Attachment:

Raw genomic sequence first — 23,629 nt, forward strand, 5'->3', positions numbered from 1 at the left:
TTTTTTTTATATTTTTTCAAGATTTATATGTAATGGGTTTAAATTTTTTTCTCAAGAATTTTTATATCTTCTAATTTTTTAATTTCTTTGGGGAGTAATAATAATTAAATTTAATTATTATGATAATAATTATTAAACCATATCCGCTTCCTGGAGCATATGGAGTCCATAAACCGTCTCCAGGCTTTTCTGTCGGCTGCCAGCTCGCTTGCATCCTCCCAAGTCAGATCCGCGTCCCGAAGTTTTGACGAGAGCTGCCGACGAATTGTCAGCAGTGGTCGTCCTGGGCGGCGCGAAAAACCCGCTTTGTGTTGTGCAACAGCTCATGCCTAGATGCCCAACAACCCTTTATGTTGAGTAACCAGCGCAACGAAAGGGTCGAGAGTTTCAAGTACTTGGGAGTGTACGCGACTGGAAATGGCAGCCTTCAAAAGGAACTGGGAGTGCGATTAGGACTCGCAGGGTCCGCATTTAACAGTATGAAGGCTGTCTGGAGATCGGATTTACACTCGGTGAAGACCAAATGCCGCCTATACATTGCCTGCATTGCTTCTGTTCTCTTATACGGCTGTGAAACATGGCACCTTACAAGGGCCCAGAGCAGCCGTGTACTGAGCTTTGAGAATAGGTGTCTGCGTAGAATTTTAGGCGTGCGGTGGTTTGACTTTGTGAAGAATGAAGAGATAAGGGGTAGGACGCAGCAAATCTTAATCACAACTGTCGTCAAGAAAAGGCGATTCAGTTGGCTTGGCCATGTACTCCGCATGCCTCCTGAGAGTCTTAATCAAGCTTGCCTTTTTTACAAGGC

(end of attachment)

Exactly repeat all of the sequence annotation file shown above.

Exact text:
Raw genomic sequence first — 23,629 nt, forward strand, 5'->3', positions numbered from 1 at the left:
TTTTTTTTATATTTTTTCAAGATTTATATGTAATGGGTTTAAATTTTTTTCTCAAGAATTTTTATATCTTCTAATTTTTTAATTTCTTTGGGGAGTAATAATAATTAAATTTAATTATTATGATAATAATTATTAAACCATATCCGCTTCCTGGAGCATATGGAGTCCATAAACCGTCTCCAGGCTTTTCTGTCGGCTGCCAGCTCGCTTGCATCCTCCCAAGTCAGATCCGCGTCCCGAAGTTTTGACGAGAGCTGCCGACGAATTGTCAGCAGTGGTCGTCCTGGGCGGCGCGAAAAACCCGCTTTGTGTTGTGCAACAGCTCATGCCTAGATGCCCAACAACCCTTTATGTTGAGTAACCAGCGCAACGAAAGGGTCGAGAGTTTCAAGTACTTGGGAGTGTACGCGACTGGAAATGGCAGCCTTCAAAAGGAACTGGGAGTGCGATTAGGACTCGCAGGGTCCGCATTTAACAGTATGAAGGCTGTCTGGAGATCGGATTTACACTCGGTGAAGACCAAATGCCGCCTATACATTGCCTGCATTGCTTCTGTTCTCTTATACGGCTGTGAAACATGGCACCTTACAAGGGCCCAGAGCAGCCGTGTACTGAGCTTTGAGAATAGGTGTCTGCGTAGAATTTTAGGCGTGCGGTGGTTTGACTTTGTGAAGAATGAAGAGATAAGGGGTAGGACGCAGCAAATCTTAATCACAACTGTCGTCAAGAAAAGGCGATTCAGTTGGCTTGGCCATGTACTCCGCATGCCTCCTGAGAGTCTTAATCAAGCTTGCCTTTTTTACAAGGC